A few weeks ago, I was walking the streets of Edinburgh. It was a balmy night, the wind was full of history and intrigue, old violence and literature…as well as a fantastic whiff of garlic from the steak house.
It hit me. I wasn’t happy.
How could I not be furiously, incandescently happy? When I started traveling on my own, those first trips were wonderful weeks in one amazing city. I remember the excitement of picking the ideal home base and mapping full day walking adventures. Learning the city under my feet.
Something has happened.
After a week of driving through the Highlands, tackling one-lane roads filled with disdainful sheep, landing exhausted in a pub or B&B with new-found friends, the city felt like a noisy, lonely place. Sure, there were infinite choices for restaurants and shops but something was surprisingly off-key. Travel has changed me.
It also became clear that we each are on a very different progress. In this world of Facebook following, Instagram instant news and perpetual Periscope, you can easily mistake someone else’s pilgrimage for your own. Or their pace for your rhythms.
Whatever you do, start just inside your own comfort zone, enjoy the victories and the small steps, push the edges. But do it your way.
For me, when I began, being a competent traveler, a citizen of the world, overcoming reticence at trying new things and “learning how” was what I needed. Could I find the courage to do exactly what I wanted? (Frankly, learning how to buy a coffee in Venice is not a snap.) I became the grand master of public transport and proved the best lunches actually may be in the museum. From there, I tried feeling the freedom of train-hopping in France, never spending more than two nights anywhere, unhooked but learning the systems of movement.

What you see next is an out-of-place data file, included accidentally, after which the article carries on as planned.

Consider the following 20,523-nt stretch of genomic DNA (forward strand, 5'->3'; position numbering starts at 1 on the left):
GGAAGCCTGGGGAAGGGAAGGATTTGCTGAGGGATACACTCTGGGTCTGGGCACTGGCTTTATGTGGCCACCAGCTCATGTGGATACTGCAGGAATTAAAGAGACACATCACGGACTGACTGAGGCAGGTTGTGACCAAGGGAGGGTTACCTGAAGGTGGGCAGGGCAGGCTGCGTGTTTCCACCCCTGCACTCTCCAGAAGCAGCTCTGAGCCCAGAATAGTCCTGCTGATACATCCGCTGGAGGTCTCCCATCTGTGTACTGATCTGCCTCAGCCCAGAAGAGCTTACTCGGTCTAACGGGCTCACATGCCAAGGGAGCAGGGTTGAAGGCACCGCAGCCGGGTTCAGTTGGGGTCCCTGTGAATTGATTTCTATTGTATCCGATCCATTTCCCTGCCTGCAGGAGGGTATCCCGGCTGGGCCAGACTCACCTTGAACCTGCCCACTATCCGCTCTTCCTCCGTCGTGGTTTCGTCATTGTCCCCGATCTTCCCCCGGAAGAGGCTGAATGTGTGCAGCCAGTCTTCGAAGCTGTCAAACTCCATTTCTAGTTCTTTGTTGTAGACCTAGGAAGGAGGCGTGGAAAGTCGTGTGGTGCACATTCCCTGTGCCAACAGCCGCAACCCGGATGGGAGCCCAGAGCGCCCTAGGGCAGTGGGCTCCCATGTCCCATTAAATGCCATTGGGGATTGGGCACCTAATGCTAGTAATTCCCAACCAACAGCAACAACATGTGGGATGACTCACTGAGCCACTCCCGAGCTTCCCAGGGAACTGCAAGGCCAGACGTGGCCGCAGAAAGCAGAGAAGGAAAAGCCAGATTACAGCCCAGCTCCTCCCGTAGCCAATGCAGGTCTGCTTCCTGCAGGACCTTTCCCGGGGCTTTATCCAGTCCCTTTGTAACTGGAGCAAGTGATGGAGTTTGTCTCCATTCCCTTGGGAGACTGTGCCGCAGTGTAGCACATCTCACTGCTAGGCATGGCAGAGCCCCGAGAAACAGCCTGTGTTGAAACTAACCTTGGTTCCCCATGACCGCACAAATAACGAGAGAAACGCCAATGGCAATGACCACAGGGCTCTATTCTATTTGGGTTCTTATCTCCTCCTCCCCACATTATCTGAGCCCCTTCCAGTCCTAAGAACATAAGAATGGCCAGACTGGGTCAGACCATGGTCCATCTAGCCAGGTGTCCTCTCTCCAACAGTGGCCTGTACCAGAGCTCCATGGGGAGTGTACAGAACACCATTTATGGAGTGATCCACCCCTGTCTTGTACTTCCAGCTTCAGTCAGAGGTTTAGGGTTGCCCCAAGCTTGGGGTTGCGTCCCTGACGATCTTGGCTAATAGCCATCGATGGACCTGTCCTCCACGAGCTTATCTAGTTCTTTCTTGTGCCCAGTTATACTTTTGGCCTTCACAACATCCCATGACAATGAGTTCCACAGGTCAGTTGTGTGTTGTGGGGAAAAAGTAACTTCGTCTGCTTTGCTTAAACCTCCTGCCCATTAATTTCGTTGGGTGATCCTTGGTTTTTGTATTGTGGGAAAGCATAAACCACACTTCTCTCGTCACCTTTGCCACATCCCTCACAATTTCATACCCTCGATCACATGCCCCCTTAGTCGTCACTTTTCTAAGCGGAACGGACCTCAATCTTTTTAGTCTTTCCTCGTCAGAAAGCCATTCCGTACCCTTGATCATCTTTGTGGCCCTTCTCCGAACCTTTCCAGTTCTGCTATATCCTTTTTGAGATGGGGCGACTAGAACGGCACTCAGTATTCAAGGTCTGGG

Only lately was I craving that one-on-one experience with the grand and great theatre of nature, challenging my fear, hitting the road, alone and in the dark through Iceland in the winter.
Each trip feels like nudging a door open that could lead somewhere phenomenal.
For others, for you, the order would be different, wouldn’t it?
I was standing in a street full of the past, in a city I could have reveled in five years ago, but my syllabus has taken me elsewhere now.
If you are planning to set off, whatever you do, do it as you feel it and want to experience it. In the end, figuring out what you want to do and when and how, is the big gift.
My advice is don’t take my advice!
What I Have Learned
- Think about something you want to experience, the one thing – a view, a challenge, a day.
- Is there uncertainty that is holding you back in everyday life? Can you push that when you are out in the great anonymity of “out of town”?
- Don’t be charmed by any one else’s journey. Yours will be better.